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Rails Concepts:

Understanding Semantic Versioning

Episode 15 · July 7, 2014

Understand how and why the version numbers work for the gems you commonly use


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We're going to talk about semantic versioning and how it affects your Rails applications and the ruby gems that you interact with. Semantic versioning is a standard that was written by Tom Preston Warner from GitHub. He wrote this standard to set a default system for making your version numbers compatible with each other. We see a lot of times Windows XP version numbers from back in the day, they're like crazy, and even ruby itself adds on top of this a little bit, but it adheres to it pretty much, so you might be familiar with seen like ruby -p and a number after that. So they've added a little bit extra into it but they still generally adhere to semantic versioning, and most of the gems that you'll see also do, and Semantic Versioning itself adheres to the standard (unsuprisingly). So what is semantic versioning and why is it important?

What happens is when you're using a gem or depending on a library, when a version number changes, it could cause problems in your application. The way that this is designes is when you see the numbers change, you know generally what level of changes have happened. For example if the last number changes, that is just saying that it has fixed a bug, and that's it. So there's been a bug fix, great! In almost every case, we always want to include the bug fixes, for Rails, if there's a bug fix, it's certainly important because it's probably related to a security problem.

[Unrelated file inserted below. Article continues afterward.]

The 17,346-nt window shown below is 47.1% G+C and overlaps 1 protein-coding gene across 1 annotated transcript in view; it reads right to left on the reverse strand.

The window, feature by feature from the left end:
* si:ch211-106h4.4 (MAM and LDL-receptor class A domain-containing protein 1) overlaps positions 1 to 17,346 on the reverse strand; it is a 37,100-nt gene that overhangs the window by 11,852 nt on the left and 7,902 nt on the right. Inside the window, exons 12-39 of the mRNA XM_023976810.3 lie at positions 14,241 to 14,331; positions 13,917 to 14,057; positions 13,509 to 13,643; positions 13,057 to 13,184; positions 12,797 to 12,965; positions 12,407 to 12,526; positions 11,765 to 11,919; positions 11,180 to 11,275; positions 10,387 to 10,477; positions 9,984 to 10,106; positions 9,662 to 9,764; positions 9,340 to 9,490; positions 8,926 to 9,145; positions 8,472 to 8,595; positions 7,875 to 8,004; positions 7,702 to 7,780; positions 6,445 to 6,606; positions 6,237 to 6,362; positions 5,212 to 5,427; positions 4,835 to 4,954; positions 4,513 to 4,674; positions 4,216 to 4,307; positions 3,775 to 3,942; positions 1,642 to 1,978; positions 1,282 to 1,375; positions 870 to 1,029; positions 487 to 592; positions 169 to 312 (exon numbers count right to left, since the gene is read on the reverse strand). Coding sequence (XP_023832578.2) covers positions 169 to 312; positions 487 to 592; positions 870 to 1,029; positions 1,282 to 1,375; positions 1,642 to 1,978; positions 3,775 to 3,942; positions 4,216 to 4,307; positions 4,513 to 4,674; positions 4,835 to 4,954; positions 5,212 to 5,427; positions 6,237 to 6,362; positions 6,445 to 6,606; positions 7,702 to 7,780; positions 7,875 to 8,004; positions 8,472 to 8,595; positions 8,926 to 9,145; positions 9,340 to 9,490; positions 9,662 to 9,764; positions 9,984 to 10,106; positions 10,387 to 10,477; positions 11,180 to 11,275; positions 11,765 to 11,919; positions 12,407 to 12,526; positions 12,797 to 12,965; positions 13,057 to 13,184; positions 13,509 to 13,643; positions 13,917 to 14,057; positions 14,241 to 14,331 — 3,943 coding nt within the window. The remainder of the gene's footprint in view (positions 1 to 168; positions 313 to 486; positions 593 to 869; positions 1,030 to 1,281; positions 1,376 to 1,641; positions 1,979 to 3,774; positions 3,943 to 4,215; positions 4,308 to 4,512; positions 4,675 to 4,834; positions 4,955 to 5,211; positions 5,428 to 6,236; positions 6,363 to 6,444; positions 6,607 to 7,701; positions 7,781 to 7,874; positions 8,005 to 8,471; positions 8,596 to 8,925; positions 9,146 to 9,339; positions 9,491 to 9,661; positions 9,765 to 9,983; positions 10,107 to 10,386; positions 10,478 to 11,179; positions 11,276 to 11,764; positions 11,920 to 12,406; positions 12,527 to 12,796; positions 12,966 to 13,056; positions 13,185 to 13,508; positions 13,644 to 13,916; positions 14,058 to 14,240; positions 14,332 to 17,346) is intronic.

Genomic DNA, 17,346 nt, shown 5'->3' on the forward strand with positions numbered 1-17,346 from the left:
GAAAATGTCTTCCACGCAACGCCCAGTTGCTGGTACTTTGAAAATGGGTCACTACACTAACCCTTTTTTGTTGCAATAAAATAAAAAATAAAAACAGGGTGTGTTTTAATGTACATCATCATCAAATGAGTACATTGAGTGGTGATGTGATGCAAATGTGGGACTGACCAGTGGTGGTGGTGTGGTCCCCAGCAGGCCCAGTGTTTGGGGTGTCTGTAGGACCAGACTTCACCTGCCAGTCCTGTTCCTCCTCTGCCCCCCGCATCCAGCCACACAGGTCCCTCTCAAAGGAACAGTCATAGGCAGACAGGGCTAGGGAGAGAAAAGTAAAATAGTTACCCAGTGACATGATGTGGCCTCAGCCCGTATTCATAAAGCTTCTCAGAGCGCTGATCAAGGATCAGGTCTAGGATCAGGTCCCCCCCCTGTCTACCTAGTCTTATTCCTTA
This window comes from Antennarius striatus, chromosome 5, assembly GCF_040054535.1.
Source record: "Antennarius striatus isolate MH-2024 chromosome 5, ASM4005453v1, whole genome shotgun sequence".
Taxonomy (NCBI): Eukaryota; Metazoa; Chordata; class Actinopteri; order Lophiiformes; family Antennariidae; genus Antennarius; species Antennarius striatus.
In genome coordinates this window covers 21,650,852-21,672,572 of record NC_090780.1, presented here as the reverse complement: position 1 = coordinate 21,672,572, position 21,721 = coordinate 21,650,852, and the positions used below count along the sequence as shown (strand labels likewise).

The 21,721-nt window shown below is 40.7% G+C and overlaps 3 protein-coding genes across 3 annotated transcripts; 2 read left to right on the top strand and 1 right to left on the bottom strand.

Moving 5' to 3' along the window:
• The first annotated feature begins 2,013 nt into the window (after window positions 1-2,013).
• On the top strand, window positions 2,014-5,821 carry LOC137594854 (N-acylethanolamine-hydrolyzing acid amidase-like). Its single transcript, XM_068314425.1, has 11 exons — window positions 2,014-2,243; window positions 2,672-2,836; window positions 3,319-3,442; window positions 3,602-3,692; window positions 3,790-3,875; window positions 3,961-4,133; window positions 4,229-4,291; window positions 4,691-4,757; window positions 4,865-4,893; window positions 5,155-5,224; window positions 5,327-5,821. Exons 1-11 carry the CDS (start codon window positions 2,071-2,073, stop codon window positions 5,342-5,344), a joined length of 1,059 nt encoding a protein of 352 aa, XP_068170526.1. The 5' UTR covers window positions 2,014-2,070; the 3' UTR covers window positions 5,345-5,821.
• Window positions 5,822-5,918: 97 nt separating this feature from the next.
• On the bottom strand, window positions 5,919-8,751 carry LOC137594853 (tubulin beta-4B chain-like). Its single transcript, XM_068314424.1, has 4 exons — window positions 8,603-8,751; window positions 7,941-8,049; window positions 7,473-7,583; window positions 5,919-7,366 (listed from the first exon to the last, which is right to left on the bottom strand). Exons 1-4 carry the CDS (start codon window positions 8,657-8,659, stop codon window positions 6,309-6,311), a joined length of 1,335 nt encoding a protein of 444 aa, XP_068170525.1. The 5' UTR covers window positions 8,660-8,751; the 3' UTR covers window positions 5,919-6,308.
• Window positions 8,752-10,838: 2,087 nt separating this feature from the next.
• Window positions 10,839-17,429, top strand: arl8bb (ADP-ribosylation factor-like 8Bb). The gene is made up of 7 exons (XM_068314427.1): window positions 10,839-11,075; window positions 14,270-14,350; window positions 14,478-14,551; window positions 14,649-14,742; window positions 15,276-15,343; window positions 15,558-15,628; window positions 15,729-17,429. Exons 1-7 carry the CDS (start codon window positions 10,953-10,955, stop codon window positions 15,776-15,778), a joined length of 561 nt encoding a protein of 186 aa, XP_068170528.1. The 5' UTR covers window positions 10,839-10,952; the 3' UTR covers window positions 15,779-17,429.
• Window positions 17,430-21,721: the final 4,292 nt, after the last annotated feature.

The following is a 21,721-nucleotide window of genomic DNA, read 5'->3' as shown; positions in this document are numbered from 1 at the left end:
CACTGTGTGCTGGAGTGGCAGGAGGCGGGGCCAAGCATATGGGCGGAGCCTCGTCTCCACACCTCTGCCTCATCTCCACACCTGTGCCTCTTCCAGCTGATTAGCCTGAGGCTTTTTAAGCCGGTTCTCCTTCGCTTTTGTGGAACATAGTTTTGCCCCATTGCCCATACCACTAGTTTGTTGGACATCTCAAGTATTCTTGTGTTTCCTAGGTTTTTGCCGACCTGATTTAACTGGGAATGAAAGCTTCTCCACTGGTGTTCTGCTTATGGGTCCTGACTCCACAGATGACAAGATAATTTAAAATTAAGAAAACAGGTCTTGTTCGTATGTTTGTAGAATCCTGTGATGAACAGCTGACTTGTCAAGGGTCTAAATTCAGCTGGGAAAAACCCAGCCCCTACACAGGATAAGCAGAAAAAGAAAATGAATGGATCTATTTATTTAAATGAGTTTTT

When the middle number of a version changes, this represents that the developer or company has added fuctionality in a backwards compatible manner, and that's important. The backwards compatible part of the last two numbers are very important. That basically means that what we've got will still work with the old version, we've added some new features and we've pathched some bugs. So the last two numbers represent things that are non breaking. So when you're using Rails, for example, Rails 2.3 is going to be a lot different than Rails 3.1 or 3.2 or 4 or 4.2. So when you go from a major version here, there's going to be a significant amount of changes. But going from Rails 4.0 to 4.1, will only change the middle number, and that means that you should be able to upgrade relatively seamlessly and not run into any breaking problems. But if you're going to go from 3 to 4, you're going to have to update a lot of your code to make sure it's compatible. And that's why the first number is the one that is potentially the most dangerous. If you accidentaly update your Rails application from 3 to 4, everything is going to break and you're going to have to go back either to Rails 3 or to go patch your code to be compatible with the latest version.

Semantic Versioning basically gives you an insight into what has changed just by glancing at the numbers. Let's take a look at that in our Gemfile and see how that affects us.

I have an example Gemfile here with only the Rails gem in it, but it's set to a little bit older version (4.0.3), and we want to make our application compatible with all of the security patches that Rails will recieve. So what we have right now is only ever going to install version 4.0.3, there's nothing here that says to take the updates, and if you want, you could change this version manually and handle that. But that's not really the most effective way to handle your Gemfile.